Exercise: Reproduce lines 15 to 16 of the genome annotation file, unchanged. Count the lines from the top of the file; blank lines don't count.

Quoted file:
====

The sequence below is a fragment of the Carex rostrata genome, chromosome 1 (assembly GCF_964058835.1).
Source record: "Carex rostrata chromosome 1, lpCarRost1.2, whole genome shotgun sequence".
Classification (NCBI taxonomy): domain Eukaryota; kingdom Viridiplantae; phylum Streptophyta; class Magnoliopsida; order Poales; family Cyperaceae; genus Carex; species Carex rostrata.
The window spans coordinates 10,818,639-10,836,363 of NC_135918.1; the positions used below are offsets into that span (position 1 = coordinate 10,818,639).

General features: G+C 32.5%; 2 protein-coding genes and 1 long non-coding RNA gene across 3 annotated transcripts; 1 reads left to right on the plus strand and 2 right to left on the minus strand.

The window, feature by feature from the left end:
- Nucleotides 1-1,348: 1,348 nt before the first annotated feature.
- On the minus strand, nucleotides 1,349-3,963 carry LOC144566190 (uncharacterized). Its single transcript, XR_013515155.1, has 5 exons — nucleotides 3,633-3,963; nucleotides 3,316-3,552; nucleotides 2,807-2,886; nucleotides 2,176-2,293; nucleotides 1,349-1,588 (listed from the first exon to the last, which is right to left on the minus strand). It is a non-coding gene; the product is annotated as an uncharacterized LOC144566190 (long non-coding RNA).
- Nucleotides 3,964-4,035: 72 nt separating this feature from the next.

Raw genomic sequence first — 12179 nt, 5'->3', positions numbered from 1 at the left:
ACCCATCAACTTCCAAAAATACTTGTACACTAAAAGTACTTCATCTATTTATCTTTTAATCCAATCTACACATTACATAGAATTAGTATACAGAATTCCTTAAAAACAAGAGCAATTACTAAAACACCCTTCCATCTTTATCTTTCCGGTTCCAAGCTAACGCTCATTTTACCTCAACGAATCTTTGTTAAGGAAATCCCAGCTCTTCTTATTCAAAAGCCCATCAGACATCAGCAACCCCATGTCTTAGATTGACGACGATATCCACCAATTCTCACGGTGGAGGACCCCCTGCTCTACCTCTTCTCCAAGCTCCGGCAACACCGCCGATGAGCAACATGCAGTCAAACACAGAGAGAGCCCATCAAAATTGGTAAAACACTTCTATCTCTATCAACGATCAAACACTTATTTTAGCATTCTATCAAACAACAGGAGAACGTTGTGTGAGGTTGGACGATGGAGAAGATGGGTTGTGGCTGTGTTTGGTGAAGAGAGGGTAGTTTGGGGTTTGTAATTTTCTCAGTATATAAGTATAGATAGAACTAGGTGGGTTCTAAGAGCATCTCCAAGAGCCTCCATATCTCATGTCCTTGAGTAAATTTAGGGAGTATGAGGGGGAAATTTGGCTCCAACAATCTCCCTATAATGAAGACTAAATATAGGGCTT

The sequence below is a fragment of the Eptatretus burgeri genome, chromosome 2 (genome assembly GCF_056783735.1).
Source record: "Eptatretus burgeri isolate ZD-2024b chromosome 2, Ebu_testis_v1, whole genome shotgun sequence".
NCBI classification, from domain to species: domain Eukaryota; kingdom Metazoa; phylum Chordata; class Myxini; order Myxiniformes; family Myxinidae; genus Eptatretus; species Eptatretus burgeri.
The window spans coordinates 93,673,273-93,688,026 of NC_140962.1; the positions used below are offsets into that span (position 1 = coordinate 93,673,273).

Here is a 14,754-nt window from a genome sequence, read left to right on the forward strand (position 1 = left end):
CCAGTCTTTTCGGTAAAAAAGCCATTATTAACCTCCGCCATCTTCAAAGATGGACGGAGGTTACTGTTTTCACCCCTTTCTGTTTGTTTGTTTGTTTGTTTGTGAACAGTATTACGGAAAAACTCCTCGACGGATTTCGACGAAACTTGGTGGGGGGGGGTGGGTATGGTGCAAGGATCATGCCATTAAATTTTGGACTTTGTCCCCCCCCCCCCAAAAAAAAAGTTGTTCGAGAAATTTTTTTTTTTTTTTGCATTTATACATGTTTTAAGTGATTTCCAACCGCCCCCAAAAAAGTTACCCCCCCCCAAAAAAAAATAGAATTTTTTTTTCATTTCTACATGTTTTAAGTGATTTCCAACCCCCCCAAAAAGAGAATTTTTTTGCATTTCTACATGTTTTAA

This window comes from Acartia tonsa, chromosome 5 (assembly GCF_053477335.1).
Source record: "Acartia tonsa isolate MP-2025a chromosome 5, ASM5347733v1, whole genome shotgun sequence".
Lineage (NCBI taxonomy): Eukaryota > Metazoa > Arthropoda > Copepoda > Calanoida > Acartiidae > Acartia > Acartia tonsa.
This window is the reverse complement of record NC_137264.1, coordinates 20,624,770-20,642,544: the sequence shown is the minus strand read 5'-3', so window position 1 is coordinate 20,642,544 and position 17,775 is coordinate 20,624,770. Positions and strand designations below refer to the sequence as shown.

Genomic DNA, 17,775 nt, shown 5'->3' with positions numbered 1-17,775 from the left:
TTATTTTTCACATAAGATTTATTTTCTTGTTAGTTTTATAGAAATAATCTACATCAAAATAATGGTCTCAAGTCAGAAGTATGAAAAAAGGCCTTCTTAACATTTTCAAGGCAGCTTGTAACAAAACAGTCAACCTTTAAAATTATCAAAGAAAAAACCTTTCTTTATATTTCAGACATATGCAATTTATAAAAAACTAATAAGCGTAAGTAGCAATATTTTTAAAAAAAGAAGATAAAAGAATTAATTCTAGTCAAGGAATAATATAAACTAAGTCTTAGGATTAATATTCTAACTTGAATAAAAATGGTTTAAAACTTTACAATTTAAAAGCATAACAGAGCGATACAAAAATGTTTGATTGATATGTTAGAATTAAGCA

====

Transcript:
The window spans coordinates 93,673,273-93,688,026 of NC_140962.1; the positions used below are offsets into that span (position 1 = coordinate 93,673,273).

Here is a 14,754-nt window from a genome sequence, read left to right on the forward strand (position 1 = left end):